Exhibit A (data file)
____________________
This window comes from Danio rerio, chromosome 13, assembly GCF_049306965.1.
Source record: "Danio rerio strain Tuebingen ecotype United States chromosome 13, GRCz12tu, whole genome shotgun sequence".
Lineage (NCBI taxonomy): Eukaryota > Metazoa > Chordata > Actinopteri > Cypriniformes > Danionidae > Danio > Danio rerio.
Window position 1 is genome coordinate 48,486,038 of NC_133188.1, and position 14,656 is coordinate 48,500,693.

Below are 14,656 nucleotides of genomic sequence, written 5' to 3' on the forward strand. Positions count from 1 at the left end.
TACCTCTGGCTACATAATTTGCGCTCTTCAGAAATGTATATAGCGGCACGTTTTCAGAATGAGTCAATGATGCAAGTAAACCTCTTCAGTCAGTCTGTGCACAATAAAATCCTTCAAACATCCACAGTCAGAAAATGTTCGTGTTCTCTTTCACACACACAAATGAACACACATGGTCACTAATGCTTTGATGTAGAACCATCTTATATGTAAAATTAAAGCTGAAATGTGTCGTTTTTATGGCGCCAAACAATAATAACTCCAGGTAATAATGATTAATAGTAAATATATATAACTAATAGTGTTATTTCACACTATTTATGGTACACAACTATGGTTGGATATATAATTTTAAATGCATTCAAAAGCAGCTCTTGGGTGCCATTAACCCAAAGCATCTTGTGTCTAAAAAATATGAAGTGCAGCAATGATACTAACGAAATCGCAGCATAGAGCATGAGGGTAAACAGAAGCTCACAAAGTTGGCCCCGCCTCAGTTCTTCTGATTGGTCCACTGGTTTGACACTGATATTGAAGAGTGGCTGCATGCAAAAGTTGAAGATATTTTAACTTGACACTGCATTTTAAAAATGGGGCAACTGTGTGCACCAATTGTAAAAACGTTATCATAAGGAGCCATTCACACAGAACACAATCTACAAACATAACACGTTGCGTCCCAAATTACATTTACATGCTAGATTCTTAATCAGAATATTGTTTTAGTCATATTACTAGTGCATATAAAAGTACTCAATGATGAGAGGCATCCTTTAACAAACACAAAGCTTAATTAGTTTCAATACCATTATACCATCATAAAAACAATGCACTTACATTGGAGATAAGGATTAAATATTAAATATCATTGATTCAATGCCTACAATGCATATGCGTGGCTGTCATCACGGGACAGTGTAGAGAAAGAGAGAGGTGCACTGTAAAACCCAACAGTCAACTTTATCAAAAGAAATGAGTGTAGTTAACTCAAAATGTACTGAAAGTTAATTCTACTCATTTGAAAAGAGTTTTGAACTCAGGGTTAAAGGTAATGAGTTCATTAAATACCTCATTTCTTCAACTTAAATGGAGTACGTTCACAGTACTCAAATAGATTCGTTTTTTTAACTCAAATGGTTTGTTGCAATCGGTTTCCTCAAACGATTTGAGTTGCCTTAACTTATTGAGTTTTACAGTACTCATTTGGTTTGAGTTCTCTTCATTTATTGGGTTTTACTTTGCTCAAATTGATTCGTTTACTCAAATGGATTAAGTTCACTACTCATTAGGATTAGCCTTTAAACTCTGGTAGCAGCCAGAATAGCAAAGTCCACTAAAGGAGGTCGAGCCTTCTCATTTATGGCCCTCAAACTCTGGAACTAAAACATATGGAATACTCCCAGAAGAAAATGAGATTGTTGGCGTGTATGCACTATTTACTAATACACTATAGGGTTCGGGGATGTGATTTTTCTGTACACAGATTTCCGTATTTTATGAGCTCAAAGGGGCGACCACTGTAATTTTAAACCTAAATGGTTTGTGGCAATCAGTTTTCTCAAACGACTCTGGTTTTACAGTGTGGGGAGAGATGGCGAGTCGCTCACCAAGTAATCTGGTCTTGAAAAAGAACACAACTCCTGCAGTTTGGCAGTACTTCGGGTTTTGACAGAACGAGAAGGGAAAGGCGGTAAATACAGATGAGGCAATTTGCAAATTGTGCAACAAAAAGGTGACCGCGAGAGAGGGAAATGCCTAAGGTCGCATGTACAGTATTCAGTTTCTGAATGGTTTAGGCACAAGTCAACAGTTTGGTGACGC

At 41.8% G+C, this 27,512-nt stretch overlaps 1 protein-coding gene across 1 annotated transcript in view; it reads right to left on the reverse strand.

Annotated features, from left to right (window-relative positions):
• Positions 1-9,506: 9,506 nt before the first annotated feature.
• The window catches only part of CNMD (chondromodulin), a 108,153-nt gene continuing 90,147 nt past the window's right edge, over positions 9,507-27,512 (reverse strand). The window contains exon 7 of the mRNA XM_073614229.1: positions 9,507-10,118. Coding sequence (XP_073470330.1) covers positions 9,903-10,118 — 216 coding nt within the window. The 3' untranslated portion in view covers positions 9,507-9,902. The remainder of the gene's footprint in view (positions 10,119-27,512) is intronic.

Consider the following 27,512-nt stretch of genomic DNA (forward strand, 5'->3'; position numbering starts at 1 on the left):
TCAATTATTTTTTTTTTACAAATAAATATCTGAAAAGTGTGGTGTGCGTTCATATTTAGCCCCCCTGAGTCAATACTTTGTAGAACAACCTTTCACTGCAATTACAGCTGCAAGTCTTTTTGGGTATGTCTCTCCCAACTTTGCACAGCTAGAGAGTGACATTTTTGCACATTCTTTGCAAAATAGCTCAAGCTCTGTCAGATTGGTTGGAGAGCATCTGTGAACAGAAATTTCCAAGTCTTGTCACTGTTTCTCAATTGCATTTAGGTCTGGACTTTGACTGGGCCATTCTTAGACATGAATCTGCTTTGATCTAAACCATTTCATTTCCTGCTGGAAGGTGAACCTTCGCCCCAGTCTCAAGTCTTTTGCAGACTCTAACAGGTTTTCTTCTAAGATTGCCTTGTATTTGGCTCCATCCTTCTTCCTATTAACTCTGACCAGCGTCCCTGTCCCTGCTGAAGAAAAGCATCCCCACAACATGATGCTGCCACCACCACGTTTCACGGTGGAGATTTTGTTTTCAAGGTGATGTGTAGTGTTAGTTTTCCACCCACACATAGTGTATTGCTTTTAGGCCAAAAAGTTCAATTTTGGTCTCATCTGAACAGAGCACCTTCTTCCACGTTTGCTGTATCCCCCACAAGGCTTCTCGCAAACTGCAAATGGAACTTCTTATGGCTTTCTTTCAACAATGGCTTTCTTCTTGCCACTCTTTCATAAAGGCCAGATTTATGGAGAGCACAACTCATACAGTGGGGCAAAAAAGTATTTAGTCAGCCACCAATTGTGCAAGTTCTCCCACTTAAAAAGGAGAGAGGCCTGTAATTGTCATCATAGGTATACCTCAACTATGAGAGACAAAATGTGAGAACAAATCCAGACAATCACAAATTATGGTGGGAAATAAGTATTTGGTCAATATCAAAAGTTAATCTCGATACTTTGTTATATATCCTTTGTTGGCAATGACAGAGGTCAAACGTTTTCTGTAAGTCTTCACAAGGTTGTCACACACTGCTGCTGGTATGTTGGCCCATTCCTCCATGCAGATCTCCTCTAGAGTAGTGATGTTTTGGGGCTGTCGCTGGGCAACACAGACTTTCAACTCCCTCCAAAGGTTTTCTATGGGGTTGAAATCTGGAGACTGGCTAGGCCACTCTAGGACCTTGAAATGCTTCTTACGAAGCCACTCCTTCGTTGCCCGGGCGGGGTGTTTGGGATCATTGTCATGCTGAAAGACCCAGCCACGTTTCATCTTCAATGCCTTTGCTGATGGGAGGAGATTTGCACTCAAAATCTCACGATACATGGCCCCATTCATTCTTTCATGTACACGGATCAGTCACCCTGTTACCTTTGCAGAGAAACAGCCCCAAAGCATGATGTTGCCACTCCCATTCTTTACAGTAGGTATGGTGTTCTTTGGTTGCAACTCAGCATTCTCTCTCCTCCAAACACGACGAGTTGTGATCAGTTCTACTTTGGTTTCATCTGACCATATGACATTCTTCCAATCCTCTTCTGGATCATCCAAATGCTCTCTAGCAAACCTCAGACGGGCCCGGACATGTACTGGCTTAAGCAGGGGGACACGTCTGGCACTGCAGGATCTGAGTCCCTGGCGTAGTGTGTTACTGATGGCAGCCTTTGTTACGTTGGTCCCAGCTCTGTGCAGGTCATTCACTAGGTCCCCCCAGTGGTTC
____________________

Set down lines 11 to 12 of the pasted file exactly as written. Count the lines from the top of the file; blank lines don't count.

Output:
Consider the following 27,512-nt stretch of genomic DNA (forward strand, 5'->3'; position numbering starts at 1 on the left):
TCAATTATTTTTTTTTTACAAATAAATATCTGAAAAGTGTGGTGTGCGTTCATATTTAGCCCCCCTGAGTCAATACTTTGTAGAACAACCTTTCACTGCAATTACAGCTGCAAGTCTTTTTGGGTATGTCTCTCCCAACTTTGCACAGCTAGAGAGTGACATTTTTGCACATTCTTTGCAAAATAGCTCAAGCTCTGTCAGATTGGTTGGAGAGCATCTGTGAACAGAAATTTCCAAGTCTTGTCACTGTTTCTCAATTGCATTTAGGTCTGGACTTTGACTGGGCCATTCTTAGACATGAATCTGCTTTGATCTAAACCATTTCATTTCCTGCTGGAAGGTGAACCTTCGCCCCAGTCTCAAGTCTTTTGCAGACTCTAACAGGTTTTCTTCTAAGATTGCCTTGTATTTGGCTCCATCCTTCTTCCTATTAACTCTGACCAGCGTCCCTGTCCCTGCTGAAGAAAAGCATCCCCACAACATGATGCTGCCACCACCACGTTTCACGGTGGAGATTTTGTTTTCAAGGTGATGTGTAGTGTTAGTTTTCCACCCACACATAGTGTATTGCTTTTAGGCCAAAAAGTTCAATTTTGGTCTCATCTGAACAGAGCACCTTCTTCCACGTTTGCTGTATCCCCCACAAGGCTTCTCGCAAACTGCAAATGGAACTTCTTATGGCTTTCTTTCAACAATGGCTTTCTTCTTGCCACTCTTTCATAAAGGCCAGATTTATGGAGAGCACAACTCATACAGTGGGGCAAAAAAGTATTTAGTCAGCCACCAATTGTGCAAGTTCTCCCACTTAAAAAGGAGAGAGGCCTGTAATTGTCATCATAGGTATACCTCAACTATGAGAGACAAAATGTGAGAACAAATCCAGACAATCACAAATTATGGTGGGAAATAAGTATTTGGTCAATATCAAAAGTTAATCTCGATACTTTGTTATATATCCTTTGTTGGCAATGACAGAGGTCAAACGTTTTCTGTAAGTCTTCACAAGGTTGTCACACACTGCTGCTGGTATGTTGGCCCATTCCTCCATGCAGATCTCCTCTAGAGTAGTGATGTTTTGGGGCTGTCGCTGGGCAACACAGACTTTCAACTCCCTCCAAAGGTTTTCTATGGGGTTGAAATCTGGAGACTGGCTAGGCCACTCTAGGACCTTGAAATGCTTCTTACGAAGCCACTCCTTCGTTGCCCGGGCGGGGTGTTTGGGATCATTGTCATGCTGAAAGACCCAGCCACGTTTCATCTTCAATGCCTTTGCTGATGGGAGGAGATTTGCACTCAAAATCTCACGATACATGGCCCCATTCATTCTTTCATGTACACGGATCAGTCACCCTGTTACCTTTGCAGAGAAACAGCCCCAAAGCATGATGTTGCCACTCCCATTCTTTACAGTAGGTATGGTGTTCTTTGGTTGCAACTCAGCATTCTCTCTCCTCCAAACACGACGAGTTGTGATCAGTTCTACTTTGGTTTCATCTGACCATATGACATTCTTCCAATCCTCTTCTGGATCATCCAAATGCTCTCTAGCAAACCTCAGACGGGCCCGGACATGTACTGGCTTAAGCAGGGGGACACGTCTGGCACTGCAGGATCTGAGTCCCTGGCGTAGTGTGTTACTGATGGCAGCCTTTGTTACGTTGGTCCCAGCTCTGTGCAGGTCATTCACTAGGTCCCCCCAGTGGTTC